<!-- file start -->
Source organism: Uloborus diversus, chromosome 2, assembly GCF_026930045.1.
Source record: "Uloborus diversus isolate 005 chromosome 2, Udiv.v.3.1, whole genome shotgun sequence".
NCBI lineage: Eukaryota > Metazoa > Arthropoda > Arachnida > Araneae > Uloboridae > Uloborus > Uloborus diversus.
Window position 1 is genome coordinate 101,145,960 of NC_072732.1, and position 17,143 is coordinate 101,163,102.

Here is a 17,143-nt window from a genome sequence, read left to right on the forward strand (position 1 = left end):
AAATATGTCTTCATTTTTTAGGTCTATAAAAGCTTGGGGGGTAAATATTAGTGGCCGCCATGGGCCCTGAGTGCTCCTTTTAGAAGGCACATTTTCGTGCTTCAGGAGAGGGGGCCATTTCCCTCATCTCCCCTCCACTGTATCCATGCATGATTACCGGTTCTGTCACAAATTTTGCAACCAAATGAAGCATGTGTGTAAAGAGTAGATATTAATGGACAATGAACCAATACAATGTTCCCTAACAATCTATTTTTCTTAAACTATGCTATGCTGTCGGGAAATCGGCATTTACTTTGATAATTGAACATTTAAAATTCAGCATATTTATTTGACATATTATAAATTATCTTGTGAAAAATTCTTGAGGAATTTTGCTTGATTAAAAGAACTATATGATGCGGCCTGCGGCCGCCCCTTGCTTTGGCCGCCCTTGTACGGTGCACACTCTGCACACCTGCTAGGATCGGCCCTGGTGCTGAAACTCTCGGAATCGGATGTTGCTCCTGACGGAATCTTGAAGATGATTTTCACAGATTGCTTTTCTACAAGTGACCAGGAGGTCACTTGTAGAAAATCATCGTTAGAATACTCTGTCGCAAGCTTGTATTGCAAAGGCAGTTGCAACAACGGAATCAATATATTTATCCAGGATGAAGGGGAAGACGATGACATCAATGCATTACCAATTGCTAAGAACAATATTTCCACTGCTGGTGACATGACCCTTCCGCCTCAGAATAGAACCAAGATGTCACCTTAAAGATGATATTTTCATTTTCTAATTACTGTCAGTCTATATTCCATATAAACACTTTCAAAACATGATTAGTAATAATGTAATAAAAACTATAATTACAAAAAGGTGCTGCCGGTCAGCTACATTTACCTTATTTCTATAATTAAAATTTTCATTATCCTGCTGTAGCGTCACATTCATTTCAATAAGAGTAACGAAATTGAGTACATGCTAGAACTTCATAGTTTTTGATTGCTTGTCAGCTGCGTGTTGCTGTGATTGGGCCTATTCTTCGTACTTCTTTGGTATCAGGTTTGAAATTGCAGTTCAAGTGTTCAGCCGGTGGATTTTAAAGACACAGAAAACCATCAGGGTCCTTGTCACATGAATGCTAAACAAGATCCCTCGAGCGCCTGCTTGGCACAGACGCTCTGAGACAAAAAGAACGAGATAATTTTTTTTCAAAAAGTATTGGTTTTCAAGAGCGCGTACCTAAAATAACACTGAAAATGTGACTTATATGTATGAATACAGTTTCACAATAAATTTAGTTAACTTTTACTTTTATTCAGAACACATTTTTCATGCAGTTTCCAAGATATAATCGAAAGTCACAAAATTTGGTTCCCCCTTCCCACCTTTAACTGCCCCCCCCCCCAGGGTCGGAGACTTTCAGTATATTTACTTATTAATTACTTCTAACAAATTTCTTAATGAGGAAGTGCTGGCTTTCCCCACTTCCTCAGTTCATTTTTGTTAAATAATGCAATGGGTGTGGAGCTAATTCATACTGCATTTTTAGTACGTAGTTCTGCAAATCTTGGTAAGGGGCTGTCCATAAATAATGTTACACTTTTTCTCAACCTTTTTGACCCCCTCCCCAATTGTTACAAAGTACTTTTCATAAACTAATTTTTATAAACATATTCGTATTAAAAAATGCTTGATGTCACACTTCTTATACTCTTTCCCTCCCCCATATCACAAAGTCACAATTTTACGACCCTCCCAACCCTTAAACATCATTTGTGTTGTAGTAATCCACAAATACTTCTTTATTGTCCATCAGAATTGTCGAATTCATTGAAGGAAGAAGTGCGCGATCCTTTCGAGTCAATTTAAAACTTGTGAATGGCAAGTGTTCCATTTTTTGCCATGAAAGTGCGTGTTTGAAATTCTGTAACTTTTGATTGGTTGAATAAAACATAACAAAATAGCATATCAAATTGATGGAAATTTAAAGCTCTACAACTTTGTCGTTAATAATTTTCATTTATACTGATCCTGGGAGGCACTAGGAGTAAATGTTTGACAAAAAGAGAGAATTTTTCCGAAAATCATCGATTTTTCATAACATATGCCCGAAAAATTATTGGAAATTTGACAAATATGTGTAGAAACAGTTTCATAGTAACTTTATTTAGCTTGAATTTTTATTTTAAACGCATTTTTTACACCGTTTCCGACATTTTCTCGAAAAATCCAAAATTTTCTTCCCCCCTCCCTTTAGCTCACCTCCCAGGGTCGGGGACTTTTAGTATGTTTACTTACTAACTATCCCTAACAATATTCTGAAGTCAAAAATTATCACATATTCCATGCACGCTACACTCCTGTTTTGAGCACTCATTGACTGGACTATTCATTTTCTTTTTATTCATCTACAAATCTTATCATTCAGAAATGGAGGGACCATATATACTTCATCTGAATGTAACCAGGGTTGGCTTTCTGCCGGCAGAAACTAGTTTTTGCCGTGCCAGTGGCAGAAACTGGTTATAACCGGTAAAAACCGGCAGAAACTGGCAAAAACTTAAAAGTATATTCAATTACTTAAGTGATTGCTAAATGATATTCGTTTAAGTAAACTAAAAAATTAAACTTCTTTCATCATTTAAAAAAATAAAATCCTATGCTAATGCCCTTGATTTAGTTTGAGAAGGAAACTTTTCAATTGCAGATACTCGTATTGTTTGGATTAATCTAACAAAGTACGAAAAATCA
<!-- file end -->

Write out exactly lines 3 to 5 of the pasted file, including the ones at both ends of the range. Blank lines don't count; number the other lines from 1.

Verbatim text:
NCBI lineage: Eukaryota > Metazoa > Arthropoda > Arachnida > Araneae > Uloboridae > Uloborus > Uloborus diversus.
Window position 1 is genome coordinate 101,145,960 of NC_072732.1, and position 17,143 is coordinate 101,163,102.

Here is a 17,143-nt window from a genome sequence, read left to right on the forward strand (position 1 = left end):